If Employer Insurance Is Discontinued
If you are an employer and you had worker’s compensation insurance and then discontinued it, then you have to take two steps immediately:
- Inform your employees that you no longer have workers’ compensation insurance.
- Notify the aptly named Workers’ Compensation Division of the Texas Department of Insurance using THIS form.
If you have questions, contact the Department of Insurance. We’ll try to keep the information updated and as accurate as possible but as of November 2021 their contact information is as follows:
7551 Metro Center Drive, Suite 100
Austin, Texas 78744-1645
Phone Number: (800) 252-7051
Fax Number: (512) 804-4146
Filing For Workers Comp In Texas
Now that we’ve discussed the issue from the worker’s side, we’re going to spend a little time on what to do if you’ve been injured and are looking to file for insurance. Obviously, the above section is relevant to you to because if your employer does not have insurance then things could get a bit awkward. Your employer, if they do not have insurance, is liable to be sued under state laws.
However, if they do have insurance, you need to begin the process of filing as soon as you are physically able to. The timetable you are working with is limited to initiating the request or at least being left without compensation for your time off in recovery.
What Isn’t Covered?
Before you file, you need to be confident that your injury occurred due to negligence from your employer (and you can show it). If your injury was due to messing around on the worksite then you can stop reading now because you do not qualify for worker’s compensation.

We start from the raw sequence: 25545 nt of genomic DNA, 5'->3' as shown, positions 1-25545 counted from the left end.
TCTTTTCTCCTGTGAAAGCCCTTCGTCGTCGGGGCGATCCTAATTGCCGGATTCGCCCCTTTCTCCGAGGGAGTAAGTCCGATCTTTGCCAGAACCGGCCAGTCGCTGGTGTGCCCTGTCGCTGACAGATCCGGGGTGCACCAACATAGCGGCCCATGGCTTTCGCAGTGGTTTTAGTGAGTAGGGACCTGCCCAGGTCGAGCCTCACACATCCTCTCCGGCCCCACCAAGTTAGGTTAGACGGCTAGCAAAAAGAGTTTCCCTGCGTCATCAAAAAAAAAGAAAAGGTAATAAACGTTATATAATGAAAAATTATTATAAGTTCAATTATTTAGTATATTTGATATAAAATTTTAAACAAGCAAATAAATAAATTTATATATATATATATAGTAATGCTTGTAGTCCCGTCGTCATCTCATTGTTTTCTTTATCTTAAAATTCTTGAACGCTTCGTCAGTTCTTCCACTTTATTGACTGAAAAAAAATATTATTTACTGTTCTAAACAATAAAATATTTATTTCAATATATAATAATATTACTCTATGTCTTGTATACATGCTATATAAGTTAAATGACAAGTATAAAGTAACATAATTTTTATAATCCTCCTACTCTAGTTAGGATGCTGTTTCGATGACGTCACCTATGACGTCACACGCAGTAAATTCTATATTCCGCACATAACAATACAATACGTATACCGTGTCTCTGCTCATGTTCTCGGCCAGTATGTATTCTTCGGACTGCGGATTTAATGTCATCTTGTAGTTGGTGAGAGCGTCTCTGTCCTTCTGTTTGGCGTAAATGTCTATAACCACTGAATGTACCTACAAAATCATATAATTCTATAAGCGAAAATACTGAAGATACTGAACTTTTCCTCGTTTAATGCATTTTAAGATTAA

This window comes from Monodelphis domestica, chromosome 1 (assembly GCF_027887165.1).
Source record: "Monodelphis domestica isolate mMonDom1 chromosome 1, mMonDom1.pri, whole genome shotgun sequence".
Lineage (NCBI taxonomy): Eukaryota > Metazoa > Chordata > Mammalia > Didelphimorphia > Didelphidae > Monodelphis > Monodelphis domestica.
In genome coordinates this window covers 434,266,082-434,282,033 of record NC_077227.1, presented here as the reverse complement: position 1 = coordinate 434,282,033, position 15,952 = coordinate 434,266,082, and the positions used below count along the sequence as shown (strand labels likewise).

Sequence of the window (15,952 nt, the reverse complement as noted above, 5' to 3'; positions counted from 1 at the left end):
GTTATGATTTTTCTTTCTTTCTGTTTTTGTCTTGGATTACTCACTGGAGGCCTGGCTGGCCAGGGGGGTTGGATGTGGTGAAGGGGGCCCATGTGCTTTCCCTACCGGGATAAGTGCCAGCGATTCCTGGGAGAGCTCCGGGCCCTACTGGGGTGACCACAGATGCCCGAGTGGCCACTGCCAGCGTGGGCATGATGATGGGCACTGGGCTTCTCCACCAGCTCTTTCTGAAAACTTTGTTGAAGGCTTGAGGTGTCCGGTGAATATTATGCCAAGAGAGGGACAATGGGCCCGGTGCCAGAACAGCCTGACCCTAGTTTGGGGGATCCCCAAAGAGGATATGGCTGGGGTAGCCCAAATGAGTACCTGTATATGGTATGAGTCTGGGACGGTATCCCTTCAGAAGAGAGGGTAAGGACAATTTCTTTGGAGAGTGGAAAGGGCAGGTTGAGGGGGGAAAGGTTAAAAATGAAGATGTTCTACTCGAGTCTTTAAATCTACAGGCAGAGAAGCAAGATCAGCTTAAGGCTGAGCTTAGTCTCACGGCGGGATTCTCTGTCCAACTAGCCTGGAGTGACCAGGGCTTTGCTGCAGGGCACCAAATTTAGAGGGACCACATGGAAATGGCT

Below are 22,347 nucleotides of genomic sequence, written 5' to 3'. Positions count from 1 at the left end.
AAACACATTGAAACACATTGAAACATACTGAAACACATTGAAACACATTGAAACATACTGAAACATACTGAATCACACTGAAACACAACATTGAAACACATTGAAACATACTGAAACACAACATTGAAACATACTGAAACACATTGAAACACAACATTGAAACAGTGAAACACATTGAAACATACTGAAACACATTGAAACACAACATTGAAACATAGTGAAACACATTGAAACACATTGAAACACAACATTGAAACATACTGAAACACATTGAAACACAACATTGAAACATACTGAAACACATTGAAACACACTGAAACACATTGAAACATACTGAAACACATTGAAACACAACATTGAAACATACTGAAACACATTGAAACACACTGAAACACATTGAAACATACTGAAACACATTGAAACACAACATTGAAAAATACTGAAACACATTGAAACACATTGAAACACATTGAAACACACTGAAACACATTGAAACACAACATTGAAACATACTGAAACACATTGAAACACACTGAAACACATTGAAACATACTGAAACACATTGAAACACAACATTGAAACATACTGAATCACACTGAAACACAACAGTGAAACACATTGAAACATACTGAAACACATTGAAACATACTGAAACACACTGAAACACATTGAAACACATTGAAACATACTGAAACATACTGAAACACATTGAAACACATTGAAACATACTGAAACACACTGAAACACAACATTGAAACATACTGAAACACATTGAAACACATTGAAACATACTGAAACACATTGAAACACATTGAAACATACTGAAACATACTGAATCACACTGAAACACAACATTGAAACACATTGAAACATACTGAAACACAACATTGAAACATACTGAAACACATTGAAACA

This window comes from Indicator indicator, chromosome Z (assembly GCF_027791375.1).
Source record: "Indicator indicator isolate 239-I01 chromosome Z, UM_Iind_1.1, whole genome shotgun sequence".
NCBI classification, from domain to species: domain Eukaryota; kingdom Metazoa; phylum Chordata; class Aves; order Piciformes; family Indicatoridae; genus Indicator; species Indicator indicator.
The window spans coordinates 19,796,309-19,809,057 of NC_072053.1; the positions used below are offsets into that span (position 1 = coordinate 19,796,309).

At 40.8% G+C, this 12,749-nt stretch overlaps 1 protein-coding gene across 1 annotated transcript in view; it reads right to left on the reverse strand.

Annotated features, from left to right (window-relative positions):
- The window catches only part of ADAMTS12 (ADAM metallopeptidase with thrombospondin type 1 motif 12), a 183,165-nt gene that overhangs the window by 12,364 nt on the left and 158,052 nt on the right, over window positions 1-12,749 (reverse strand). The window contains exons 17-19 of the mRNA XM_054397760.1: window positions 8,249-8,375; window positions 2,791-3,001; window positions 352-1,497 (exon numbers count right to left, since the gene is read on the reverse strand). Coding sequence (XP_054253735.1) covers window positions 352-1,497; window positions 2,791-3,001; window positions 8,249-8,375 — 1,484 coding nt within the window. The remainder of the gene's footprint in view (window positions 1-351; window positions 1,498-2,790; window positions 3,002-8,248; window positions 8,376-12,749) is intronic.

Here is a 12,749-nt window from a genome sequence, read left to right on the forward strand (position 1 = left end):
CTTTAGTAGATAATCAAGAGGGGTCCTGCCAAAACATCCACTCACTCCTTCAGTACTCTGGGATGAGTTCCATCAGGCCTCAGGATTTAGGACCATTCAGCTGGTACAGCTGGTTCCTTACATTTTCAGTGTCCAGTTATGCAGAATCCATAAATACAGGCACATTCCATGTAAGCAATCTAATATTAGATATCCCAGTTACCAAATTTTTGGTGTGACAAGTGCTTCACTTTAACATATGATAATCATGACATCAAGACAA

How Quickly Do You Have To File?
OK. Let’s say you’ve read everything above and believe that you qualify. Now you have to file the request within 30 days of the incident that lead to your injury. If your employer is covered, this process shouldn’t be too difficult to complete.
First Impairment Rating
Now you’ll be sent to a medical professional who will evaluate just how impaired you are from the injury and set the timetable for when you can return. It’s very important to note that if you disagree with your First Impairment Rating then you have every right to appeal their ruling. However, there is a catch.
In Texas, you only have 90 days from the time the medical professional submitted their ruling to appeal it. However, know that you can appeal their ruling.
What is Maximum Medical Improvement?
Maximum Medical Improvement is another aspect of Texas Law that is critical to understanding the laws of the state. The concept is an attempt to cap the time that workers are eligible for benefits. That time period is which of these two comes FIRST:
- 104 days have passed since the worker became eligible to receive benefits.
- The time the medical professional gave for the injury or illness to heal as much as it is expected to. This does not mean that you have to be fully healed before you stop receiving benefits. Obviously this is the more controversial note of the two and it is possible, though rare, for the medical provider to request an extension on your recovery.